Three weeks ago the 911 office in Eufaula faced an emergency of its own, one that had it on life support.
Two dispatchers resigned.
“We only had three certified dispatchers,” said Monty Grider, District 2 County Commissioner and chairman of the board.
A week later 911 Coordinator Matthew Hackler resigned.
For now, McIntosh County Emergency Director Leslie Phillips is acting coordinator.
The 911 Trust Authority is accepting applications for a permanent coordinator.
“I’ve been in this chair for two years in January and there has been a constant turnover of dispatchers,” Grider said.
Low pay, high stress and long hours is the formula for big turnover rates.
At $13.09 an hour, dispatchers frequently quit Eufaula for better paying jobs such as dispatching for the Muscogee Nation and counties where the pay is better.
“One went to Norman. Another went somewhere in Texas,” Grider said.
But resignations were not so close together in the past.
“It all came to a head,” Grider said. “It’s been brewing a long time.”
Eufaula was in a dilemma.
“I had to make a decision,” he said. Grider contacted Marcus Cunningham, with 911 in Checotah, Undersheriff Jared West and Checotah Police Chief Darren Glover.
“Jared and Darren saved us,” he said. “They got the ball rolling.”
Glover agreed to allow 911 calls in Eufaula to be transferred to Checotah.
“Checotah stepped up,” Grider said.
Initially the change was to be temporary, but it looks like it may be permanent.
Meanwhile, two new dispatchers with less than a month of service were hired.
One made a mistake – forgetting to call the rural fire department in the Sandy Bass Bay area at the same time the dispatcher called an ambulance.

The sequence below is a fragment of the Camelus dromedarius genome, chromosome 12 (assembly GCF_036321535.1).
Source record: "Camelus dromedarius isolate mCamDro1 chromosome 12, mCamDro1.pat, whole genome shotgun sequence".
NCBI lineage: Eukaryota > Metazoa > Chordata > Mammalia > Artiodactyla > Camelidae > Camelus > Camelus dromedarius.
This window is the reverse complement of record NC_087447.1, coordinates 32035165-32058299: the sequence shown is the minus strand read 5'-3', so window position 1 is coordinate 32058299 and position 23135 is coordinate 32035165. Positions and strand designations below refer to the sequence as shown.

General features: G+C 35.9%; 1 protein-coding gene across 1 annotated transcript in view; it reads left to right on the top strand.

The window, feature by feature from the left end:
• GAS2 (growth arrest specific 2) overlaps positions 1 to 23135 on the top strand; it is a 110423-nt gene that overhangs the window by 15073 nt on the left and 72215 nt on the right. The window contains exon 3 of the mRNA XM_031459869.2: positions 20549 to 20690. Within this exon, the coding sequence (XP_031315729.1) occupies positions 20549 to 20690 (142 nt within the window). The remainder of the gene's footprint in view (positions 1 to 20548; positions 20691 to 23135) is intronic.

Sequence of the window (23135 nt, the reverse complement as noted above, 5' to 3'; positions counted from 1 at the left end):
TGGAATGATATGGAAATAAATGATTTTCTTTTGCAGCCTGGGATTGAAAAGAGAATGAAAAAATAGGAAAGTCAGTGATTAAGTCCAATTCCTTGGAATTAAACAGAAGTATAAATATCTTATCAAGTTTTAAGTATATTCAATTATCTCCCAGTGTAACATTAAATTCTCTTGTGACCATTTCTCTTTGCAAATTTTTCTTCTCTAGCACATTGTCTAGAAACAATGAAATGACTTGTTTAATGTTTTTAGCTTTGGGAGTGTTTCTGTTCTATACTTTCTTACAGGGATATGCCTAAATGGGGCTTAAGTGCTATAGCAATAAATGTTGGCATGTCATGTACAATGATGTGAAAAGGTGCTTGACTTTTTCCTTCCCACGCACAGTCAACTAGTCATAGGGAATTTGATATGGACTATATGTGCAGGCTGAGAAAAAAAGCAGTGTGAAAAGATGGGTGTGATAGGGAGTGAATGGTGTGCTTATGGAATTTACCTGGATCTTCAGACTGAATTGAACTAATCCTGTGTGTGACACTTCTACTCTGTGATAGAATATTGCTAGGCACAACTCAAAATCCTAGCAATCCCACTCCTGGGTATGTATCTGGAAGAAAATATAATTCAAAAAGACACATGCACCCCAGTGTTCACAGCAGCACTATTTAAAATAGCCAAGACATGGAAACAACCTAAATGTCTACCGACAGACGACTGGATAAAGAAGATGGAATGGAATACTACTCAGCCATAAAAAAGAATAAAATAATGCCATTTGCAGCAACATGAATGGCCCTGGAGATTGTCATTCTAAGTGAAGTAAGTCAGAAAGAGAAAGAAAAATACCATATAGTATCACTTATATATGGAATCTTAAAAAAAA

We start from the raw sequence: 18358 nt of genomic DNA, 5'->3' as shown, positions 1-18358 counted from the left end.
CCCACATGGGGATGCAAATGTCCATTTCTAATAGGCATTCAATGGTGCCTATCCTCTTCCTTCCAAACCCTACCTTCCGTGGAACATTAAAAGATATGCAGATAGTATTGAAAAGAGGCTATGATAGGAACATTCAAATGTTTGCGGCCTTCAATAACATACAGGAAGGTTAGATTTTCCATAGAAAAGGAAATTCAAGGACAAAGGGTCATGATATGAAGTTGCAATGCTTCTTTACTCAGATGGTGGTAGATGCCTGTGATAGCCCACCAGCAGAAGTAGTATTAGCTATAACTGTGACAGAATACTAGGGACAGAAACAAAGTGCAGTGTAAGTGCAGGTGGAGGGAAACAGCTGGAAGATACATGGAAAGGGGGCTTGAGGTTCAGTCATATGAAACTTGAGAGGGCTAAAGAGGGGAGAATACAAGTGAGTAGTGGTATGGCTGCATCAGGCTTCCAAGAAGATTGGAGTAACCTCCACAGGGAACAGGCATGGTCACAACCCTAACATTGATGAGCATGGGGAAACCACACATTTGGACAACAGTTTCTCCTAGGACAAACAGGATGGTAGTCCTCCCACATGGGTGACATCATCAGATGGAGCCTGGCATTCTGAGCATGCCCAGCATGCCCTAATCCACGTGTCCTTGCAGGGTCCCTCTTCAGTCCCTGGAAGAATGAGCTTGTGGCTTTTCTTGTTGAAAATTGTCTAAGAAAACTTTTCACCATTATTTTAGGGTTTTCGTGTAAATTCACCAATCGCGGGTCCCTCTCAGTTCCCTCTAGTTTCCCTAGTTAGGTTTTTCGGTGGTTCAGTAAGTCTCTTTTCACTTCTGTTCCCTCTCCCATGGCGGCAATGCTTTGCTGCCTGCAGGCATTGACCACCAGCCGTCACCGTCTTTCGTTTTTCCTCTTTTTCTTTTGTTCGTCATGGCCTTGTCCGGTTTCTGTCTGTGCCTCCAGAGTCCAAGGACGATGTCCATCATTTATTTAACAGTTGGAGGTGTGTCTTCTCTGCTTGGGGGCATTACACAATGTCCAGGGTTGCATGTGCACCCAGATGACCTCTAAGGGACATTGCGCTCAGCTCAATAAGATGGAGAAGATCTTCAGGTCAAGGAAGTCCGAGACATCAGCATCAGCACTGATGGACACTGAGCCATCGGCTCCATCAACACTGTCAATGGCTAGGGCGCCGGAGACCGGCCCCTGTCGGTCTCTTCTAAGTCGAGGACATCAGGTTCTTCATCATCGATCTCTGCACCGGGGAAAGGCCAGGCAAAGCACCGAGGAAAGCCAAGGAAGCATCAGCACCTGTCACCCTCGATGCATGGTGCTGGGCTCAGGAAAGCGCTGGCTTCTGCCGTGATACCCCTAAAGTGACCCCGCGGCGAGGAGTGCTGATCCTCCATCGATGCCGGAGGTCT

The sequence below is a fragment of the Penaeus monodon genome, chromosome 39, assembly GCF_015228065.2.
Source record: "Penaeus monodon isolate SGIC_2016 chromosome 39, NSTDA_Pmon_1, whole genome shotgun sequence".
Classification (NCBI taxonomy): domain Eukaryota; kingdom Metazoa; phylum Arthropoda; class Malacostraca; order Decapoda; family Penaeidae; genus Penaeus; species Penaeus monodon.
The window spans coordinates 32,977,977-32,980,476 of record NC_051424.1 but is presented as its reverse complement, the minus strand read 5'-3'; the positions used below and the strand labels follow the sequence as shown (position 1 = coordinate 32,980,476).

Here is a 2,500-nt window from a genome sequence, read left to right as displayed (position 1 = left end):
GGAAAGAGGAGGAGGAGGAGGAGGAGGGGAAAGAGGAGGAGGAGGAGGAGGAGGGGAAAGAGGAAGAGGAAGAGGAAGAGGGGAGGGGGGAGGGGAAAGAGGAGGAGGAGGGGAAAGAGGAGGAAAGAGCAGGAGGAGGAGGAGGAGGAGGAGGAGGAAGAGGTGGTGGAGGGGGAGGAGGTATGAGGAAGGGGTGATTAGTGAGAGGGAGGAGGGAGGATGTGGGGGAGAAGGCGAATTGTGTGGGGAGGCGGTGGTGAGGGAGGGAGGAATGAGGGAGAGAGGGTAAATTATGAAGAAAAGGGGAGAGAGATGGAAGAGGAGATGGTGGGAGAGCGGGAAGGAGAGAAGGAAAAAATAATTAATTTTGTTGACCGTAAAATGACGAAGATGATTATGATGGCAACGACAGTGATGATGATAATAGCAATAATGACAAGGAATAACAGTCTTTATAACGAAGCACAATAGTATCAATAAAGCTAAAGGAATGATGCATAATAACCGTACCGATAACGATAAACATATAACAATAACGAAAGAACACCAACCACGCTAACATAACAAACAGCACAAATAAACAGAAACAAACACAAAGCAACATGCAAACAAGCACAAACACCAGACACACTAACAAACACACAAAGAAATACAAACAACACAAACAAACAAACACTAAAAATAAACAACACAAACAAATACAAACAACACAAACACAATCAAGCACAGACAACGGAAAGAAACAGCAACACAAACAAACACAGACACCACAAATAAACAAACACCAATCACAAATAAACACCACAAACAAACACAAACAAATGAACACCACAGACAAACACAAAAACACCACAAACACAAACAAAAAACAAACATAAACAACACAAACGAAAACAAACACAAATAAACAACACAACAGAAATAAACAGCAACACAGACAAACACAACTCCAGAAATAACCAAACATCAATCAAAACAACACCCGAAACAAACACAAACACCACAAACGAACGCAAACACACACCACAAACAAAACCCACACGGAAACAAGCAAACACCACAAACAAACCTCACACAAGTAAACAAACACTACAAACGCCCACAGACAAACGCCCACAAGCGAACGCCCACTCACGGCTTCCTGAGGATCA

“I worked for a rural fire department,” Kent Cunningham, of the Sandy Bass Bay community said at a recent meeting of the 911 Trust Authority. “If the emergency is more than 30 minutes (from an ambulance), the dispatcher will call the EMT (with the fire department) first because they can get there faster and have the victim ready to go by the time the ambulance gets there.
“(Monday night) a neighbor laid face down on her front porch for several minutes and the fire department wasn’t paged. The ambulance was the first to arrive. The ambulance went to three houses before getting to the right one.”
Cunningham said the dispatcher should have called the fire department first and then the ambulance in order to save time.
Grider said he was familiar with the case.
“It was a mistake by the dispatcher,” Grider said. “I’m not making excuses. For some reason or another the dispatcher didn’t call the fire department. He just forgot to dispatch the fire department.”
Other than that incident, Grider said he wasn’t aware of any problems caused by the 911 situation.
Amanda Vandiver, 911 Supervisor in Checotah, and Sheryl Monk are overseeing the transition of the Checotah 911 office, which is located at the Police Department.
They say it has been fairly smooth, although they are waiting for more equipment.
“But we are able to run things with what we have now,” Vandiver said.
The Checotah office has 13 dispatchers.
“But we are going to need more,” she said. “We have to determine what the need is.”
She said since the change has been made there haven’t been any problems.
“We’re just getting used to the call volume.”